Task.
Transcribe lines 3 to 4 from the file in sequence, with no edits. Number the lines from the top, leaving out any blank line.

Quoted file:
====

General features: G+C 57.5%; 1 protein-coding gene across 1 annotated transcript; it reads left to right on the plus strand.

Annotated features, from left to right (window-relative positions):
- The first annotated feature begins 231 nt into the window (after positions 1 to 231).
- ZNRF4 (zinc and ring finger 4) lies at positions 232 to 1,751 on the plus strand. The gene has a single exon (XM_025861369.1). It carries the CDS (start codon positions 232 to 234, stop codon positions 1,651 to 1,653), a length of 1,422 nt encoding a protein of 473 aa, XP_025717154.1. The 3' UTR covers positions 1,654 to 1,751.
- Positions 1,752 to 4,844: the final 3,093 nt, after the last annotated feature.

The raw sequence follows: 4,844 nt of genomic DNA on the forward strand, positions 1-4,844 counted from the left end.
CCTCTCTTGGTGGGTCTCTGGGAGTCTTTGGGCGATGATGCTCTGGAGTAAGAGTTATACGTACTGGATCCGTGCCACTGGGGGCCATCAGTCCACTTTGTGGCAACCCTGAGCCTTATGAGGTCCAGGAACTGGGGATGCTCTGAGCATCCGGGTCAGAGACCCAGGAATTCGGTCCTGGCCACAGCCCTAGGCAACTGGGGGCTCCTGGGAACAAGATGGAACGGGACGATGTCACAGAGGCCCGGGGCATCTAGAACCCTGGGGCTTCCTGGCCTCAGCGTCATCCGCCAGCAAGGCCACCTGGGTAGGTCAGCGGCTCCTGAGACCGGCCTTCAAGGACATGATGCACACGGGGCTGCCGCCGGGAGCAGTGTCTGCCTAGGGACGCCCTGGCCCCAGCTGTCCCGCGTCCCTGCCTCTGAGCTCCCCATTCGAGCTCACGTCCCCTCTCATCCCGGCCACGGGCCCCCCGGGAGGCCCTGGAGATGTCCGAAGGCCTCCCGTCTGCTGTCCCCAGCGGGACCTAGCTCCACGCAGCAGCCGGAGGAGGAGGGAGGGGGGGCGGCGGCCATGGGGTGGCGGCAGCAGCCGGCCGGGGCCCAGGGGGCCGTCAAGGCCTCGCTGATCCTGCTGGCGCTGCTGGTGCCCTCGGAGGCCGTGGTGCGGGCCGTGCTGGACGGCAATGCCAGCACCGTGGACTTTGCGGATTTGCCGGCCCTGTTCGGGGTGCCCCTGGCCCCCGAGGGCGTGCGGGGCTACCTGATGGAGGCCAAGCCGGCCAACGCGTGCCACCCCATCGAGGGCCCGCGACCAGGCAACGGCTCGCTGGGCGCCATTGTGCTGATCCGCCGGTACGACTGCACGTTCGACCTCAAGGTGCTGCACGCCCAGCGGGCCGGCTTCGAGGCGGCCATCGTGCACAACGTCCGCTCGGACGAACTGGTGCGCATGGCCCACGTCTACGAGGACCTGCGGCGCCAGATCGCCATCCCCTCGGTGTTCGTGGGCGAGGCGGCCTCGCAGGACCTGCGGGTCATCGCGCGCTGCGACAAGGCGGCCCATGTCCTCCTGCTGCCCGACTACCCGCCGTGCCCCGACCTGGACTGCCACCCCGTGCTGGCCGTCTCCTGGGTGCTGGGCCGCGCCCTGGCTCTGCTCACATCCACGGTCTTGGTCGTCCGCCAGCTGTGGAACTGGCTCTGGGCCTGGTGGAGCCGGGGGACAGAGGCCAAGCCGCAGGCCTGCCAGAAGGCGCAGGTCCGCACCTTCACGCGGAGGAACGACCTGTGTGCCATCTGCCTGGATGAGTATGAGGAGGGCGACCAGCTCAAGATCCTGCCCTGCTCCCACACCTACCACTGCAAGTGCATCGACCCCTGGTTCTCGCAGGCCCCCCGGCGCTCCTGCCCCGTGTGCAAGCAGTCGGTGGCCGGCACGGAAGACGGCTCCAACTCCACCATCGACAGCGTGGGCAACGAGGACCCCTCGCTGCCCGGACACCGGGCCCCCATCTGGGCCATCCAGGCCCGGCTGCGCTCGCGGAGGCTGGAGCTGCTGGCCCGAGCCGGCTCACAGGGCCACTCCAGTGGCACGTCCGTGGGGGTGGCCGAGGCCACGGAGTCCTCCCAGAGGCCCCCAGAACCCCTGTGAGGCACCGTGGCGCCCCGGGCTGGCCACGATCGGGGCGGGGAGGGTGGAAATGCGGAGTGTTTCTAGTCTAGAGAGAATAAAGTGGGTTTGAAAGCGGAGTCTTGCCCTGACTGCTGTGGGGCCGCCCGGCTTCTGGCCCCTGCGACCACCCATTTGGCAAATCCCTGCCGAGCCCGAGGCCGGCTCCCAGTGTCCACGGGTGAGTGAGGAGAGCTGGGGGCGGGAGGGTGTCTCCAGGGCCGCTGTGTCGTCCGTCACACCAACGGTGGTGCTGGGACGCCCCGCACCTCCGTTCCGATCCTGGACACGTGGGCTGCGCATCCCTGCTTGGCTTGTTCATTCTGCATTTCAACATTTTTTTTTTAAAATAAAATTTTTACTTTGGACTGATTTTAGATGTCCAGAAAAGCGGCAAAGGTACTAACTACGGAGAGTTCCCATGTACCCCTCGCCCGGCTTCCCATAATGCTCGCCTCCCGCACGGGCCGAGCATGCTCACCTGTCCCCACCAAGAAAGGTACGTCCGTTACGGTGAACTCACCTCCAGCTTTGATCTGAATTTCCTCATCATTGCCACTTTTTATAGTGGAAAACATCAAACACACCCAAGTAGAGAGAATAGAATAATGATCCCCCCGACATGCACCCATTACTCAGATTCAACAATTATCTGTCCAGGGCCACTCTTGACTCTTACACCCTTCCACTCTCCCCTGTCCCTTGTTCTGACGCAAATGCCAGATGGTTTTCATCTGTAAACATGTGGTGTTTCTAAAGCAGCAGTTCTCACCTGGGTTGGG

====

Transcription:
- The first annotated feature begins 231 nt into the window (after positions 1 to 231).
- ZNRF4 (zinc and ring finger 4) lies at positions 232 to 1,751 on the plus strand. The gene has a single exon (XM_025861369.1). It carries the CDS (start codon positions 232 to 234, stop codon positions 1,651 to 1,653), a length of 1,422 nt encoding a protein of 473 aa, XP_025717154.1. The 3' UTR covers positions 1,654 to 1,751.